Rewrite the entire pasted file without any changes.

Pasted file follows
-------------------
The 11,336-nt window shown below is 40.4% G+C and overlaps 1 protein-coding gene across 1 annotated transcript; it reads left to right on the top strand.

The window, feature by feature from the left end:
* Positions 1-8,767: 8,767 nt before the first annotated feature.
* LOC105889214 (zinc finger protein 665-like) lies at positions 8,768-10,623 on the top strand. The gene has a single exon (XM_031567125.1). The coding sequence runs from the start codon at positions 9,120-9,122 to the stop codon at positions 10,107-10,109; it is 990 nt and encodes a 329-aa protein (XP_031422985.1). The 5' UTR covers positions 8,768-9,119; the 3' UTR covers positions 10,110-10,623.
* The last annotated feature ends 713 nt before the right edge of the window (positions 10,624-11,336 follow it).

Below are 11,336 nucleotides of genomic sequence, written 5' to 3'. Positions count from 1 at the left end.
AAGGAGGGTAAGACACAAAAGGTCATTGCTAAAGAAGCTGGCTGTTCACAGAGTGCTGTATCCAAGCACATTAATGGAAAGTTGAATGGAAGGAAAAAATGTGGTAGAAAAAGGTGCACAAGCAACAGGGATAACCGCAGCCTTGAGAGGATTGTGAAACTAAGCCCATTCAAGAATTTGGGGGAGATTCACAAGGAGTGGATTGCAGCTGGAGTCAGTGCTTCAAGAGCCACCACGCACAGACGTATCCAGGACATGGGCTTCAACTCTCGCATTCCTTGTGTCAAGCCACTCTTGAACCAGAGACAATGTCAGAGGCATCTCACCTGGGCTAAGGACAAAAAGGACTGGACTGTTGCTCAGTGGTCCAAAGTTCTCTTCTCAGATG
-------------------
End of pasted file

The 11,336-nt window shown below is 40.4% G+C and overlaps 1 protein-coding gene across 1 annotated transcript; it reads left to right on the top strand.

The window, feature by feature from the left end:
* Positions 1-8,767: 8,767 nt before the first annotated feature.
* LOC105889214 (zinc finger protein 665-like) lies at positions 8,768-10,623 on the top strand. The gene has a single exon (XM_031567125.1). The coding sequence runs from the start codon at positions 9,120-9,122 to the stop codon at positions 10,107-10,109; it is 990 nt and encodes a 329-aa protein (XP_031422985.1). The 5' UTR covers positions 8,768-9,119; the 3' UTR covers positions 10,110-10,623.
* The last annotated feature ends 713 nt before the right edge of the window (positions 10,624-11,336 follow it).

Below are 11,336 nucleotides of genomic sequence, written 5' to 3'. Positions count from 1 at the left end.
AAGGAGGGTAAGACACAAAAGGTCATTGCTAAAGAAGCTGGCTGTTCACAGAGTGCTGTATCCAAGCACATTAATGGAAAGTTGAATGGAAGGAAAAAATGTGGTAGAAAAAGGTGCACAAGCAACAGGGATAACCGCAGCCTTGAGAGGATTGTGAAACTAAGCCCATTCAAGAATTTGGGGGAGATTCACAAGGAGTGGATTGCAGCTGGAGTCAGTGCTTCAAGAGCCACCACGCACAGACGTATCCAGGACATGGGCTTCAACTCTCGCATTCCTTGTGTCAAGCCACTCTTGAACCAGAGACAATGTCAGAGGCATCTCACCTGGGCTAAGGACAAAAAGGACTGGACTGTTGCTCAGTGGTCCAAAGTTCTCTTCTCAGATG